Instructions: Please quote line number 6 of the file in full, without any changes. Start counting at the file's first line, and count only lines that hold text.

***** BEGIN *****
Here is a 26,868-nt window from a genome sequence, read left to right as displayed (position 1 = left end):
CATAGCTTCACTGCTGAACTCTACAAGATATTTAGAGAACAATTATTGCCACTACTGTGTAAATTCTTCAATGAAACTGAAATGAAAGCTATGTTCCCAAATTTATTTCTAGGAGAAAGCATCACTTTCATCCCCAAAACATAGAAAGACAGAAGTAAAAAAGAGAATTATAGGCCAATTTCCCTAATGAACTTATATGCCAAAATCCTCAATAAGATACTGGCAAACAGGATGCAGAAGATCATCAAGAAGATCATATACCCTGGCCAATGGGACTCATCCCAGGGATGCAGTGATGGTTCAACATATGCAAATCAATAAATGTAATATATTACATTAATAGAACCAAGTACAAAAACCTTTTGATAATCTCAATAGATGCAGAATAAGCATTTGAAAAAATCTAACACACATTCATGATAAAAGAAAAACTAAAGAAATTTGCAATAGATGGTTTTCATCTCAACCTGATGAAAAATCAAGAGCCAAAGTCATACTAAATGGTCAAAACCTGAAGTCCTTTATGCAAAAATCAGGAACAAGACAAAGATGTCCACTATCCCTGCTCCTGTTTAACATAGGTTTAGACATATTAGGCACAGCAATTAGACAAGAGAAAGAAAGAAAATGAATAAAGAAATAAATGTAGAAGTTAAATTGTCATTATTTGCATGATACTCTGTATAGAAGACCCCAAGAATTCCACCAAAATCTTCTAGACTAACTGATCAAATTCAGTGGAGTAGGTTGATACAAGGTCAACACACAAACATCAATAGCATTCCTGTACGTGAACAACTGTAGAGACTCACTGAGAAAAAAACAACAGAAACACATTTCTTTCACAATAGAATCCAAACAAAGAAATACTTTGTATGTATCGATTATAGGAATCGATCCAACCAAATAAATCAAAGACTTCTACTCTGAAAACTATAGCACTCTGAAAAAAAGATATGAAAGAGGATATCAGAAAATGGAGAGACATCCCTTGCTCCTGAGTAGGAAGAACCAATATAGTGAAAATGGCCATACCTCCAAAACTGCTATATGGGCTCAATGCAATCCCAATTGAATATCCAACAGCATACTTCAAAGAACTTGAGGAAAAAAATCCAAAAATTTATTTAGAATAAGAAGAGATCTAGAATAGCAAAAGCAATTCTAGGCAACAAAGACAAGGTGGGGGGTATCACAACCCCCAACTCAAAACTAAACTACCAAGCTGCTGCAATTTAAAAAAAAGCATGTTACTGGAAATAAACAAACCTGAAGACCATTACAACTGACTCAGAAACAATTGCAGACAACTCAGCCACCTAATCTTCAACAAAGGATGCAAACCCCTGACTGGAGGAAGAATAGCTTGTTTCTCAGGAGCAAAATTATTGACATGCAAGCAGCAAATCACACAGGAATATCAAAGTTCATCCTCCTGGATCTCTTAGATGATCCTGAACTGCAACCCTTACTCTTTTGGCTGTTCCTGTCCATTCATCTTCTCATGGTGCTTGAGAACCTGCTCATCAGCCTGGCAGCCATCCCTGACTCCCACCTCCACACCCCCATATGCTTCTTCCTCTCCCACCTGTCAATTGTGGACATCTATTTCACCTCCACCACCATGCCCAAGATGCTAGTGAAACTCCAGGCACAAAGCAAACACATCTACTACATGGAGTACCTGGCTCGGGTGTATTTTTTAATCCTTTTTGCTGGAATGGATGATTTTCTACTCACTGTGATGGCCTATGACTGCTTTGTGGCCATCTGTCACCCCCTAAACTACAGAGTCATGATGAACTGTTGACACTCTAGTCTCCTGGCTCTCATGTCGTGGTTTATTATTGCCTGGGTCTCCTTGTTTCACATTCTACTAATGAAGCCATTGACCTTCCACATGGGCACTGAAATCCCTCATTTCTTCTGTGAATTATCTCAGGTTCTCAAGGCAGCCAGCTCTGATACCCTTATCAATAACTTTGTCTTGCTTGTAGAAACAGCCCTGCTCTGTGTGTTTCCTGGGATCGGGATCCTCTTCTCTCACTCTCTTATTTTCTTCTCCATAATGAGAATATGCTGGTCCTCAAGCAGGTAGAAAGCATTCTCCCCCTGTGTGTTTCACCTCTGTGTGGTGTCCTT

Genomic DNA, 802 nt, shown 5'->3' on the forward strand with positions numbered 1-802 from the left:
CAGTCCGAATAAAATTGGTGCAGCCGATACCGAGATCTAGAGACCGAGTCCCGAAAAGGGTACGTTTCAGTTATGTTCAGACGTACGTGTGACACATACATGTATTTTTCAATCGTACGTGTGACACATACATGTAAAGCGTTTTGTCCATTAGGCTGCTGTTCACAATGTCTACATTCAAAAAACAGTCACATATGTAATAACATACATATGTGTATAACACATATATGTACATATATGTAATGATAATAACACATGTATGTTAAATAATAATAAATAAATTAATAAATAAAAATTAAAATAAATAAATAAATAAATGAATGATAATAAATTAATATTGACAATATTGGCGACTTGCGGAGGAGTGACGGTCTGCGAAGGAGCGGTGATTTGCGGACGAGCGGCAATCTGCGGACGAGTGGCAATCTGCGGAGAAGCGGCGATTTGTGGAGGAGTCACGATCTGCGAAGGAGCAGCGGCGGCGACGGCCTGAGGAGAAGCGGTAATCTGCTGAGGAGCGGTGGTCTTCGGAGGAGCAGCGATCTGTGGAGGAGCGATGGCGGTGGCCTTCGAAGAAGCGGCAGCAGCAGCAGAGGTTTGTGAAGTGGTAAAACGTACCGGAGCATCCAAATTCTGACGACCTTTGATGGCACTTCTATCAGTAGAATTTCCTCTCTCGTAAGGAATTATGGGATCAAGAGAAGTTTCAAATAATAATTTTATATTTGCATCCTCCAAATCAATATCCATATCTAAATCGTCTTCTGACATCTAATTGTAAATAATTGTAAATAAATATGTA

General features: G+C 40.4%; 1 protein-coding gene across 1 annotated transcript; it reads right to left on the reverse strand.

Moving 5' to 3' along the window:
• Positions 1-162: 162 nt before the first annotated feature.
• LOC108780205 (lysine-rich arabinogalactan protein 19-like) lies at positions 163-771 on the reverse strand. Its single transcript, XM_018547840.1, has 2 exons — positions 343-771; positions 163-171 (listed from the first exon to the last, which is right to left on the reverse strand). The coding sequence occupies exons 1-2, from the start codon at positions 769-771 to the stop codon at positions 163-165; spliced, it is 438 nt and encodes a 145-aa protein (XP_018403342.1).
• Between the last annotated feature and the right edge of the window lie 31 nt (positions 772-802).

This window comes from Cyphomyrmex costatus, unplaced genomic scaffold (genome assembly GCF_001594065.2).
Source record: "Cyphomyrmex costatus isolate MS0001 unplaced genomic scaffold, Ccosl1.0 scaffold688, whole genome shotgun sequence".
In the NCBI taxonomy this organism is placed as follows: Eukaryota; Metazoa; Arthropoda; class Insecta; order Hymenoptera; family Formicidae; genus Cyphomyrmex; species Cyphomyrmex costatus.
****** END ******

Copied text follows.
Moving 5' to 3' along the window: